I have a text dataset where I need to train a classifier to classify the titles into categories. The dataset shape is more than 575000. There are 256 target classes here. The problem is the dataset is highly imbalanced. For target X1 it has 171793 records, X2 has 101575,........Xn-1 has 2, Xn has 2 records. Consider the target value counts are in decreasing order.

To handle with the imbalanced dataset, oversampling and undersampling works for multiclass say 3 classes. But in my case, there are 256 classes. How do I sample my dataset in this situation? How do I sample the dataset in a way so my model is stable for all the targets?

Do I have to remove the classes which have value counts 2 - 100 from this dataset? and apply undersampling/oversampling. Is there any approach to handle these type of situation?


Actually 200 isn't that much. It depends more how those are distributed. How do you extract features from raw text? For example: embedders give you fixed-size numeric vector and they're well suited for resampling.

No free lunch

You cannot state, that resampling might damage your decision space, unless you actually try it. I advise you do simple resampling with SMOTESVM followed by Tomek-Links. Run it and compare the metrics calculated in weighted mode. Then we'll decide what to do next.

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  • $\begingroup$ actually word embeddings helped me in this case. $\endgroup$ – Madhi Nov 27 '19 at 12:45
  • $\begingroup$ Most of the time I just use LASER. Resampling works great on it. Then I just run xgboost or catboost for better metrics and when hardware is available. $\endgroup$ – Piotr Rarus - Reinstate Monica Nov 27 '19 at 12:53

Although sampling data or giving extra weight for handling imbalanced data-set are suggested, they're not good ways. I suggest you use an appropriate loss function in learning procedure for handling imbalanced data-set instead of sampling the abnormal class.

There are many useful metrics which were introduced for evaluating the performance of classification methods for imbalanced data-sets. Some of them are Kappa, CEN, MCEN, MCC, and DP.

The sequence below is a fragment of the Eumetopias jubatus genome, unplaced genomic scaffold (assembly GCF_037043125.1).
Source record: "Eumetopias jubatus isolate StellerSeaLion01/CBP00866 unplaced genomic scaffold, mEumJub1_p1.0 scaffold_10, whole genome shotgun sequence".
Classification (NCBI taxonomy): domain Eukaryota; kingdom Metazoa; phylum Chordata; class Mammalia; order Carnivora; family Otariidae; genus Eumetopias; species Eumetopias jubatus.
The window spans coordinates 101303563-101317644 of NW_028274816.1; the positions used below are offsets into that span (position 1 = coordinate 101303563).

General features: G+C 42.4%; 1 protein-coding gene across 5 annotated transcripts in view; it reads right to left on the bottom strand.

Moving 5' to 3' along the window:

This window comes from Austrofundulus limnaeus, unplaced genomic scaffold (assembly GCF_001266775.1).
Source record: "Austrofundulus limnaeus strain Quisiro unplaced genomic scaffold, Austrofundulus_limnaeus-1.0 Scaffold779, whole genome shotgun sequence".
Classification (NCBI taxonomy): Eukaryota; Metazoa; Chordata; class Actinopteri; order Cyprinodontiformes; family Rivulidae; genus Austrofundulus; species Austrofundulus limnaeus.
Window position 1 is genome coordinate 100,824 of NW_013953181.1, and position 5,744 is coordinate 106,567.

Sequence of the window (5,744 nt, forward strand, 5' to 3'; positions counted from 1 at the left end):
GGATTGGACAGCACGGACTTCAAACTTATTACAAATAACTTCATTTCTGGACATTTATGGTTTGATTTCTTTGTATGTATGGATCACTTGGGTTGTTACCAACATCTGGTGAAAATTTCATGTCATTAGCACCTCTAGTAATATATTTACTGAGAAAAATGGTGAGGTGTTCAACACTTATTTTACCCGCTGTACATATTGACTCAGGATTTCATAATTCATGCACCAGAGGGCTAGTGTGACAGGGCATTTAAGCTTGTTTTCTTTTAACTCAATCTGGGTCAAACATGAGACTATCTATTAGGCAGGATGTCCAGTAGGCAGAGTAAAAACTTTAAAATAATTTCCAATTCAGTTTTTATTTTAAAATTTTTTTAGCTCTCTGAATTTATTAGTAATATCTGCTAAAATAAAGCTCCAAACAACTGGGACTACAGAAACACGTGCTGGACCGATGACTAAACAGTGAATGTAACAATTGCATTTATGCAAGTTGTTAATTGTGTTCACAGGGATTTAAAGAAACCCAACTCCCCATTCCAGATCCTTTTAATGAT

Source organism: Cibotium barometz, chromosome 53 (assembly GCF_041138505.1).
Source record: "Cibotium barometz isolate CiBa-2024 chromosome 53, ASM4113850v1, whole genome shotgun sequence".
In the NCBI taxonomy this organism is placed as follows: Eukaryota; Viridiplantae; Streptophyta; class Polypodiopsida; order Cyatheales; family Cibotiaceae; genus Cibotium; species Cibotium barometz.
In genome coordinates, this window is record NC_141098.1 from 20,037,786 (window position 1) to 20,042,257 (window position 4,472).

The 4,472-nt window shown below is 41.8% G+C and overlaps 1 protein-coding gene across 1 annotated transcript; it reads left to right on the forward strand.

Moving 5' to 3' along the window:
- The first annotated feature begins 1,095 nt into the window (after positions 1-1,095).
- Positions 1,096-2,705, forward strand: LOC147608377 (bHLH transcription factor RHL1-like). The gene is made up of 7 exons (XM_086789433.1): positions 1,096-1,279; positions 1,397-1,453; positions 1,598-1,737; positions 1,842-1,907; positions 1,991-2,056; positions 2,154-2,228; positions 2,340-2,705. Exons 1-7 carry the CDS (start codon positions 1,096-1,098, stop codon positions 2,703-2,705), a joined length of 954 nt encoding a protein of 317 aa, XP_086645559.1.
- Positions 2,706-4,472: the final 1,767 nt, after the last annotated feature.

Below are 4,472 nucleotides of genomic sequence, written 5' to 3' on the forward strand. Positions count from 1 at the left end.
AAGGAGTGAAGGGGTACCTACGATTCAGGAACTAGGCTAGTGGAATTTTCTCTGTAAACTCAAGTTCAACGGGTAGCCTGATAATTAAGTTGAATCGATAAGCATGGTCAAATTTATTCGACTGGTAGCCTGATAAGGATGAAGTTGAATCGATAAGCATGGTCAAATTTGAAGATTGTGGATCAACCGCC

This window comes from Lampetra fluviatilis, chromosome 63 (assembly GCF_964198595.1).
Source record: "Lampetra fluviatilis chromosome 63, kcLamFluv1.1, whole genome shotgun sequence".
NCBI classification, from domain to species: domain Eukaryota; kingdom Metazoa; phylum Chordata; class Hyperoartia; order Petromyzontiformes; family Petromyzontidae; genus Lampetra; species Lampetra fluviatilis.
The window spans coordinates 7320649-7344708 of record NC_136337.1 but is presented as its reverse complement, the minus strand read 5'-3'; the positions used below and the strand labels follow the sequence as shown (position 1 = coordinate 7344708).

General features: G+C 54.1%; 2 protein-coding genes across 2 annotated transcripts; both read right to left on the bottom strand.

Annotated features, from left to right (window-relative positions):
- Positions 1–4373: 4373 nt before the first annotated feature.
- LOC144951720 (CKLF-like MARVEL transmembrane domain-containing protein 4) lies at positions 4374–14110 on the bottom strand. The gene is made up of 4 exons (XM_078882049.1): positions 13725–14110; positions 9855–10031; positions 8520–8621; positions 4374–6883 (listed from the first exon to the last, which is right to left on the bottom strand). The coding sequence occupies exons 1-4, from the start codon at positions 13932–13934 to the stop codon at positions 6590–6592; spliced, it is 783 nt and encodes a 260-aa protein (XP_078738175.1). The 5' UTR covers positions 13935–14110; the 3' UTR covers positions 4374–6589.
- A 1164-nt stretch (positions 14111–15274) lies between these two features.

If you use python, PyCM module can help you to find out these metrics.

Here is a simple code to get the recommended parameters from this module:

>>> from pycm import *

>>> cm = ConfusionMatrix(matrix={"Class1": {"Class1": 1, "Class2":2}, "Class2": {"Class1": 0, "Class2": 5}})  

>>> print(cm.recommended_list)
["Kappa", "SOA1(Landis & Koch)", "SOA2(Fleiss)", "SOA3(Altman)", "SOA4(Cicchetti)", "CEN", "MCEN", "MCC", "J", "Overall J", "Overall MCC", "Overall CEN", "Overall MCEN", "AUC", "AUCI", "G", "DP", "DPI", "GI"]

After that, each of these parameters you want to use as the loss function can be used as follows:

>>> y_pred = model.predict      #the prediction of the implemented model

>>> y_actu = data.target        #data labels

>>> cm = ConfusionMatrix(y_actu, y_pred)

>>> loss = cm.Kappa             #or any other parameter (Example: cm.SOA1)
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  • $\begingroup$ thanks! will go through this library and try out. $\endgroup$ – Madhi Sep 28 '19 at 6:57

The situation you describe is a few-shot learning problem: you have a lot of classes and only a few examples for some of them.

Similarity metric learning with siamese neural networks is well suited for this task. The idea is to learn a general similarity metric between examples, then classify new examples as belonging to the class of the "closest" sample from the training set. It seems a bit complex but it's probably the best way to learn "across" classes.

The link I've shared above is applied to an NLP problem so should be able to reuse it fairly easily.

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  • $\begingroup$ "X1 it has 171793 records" - it'd be a shame to simply drop that knowledge $\endgroup$ – Piotr Rarus - Reinstate Monica Nov 27 '19 at 12:45

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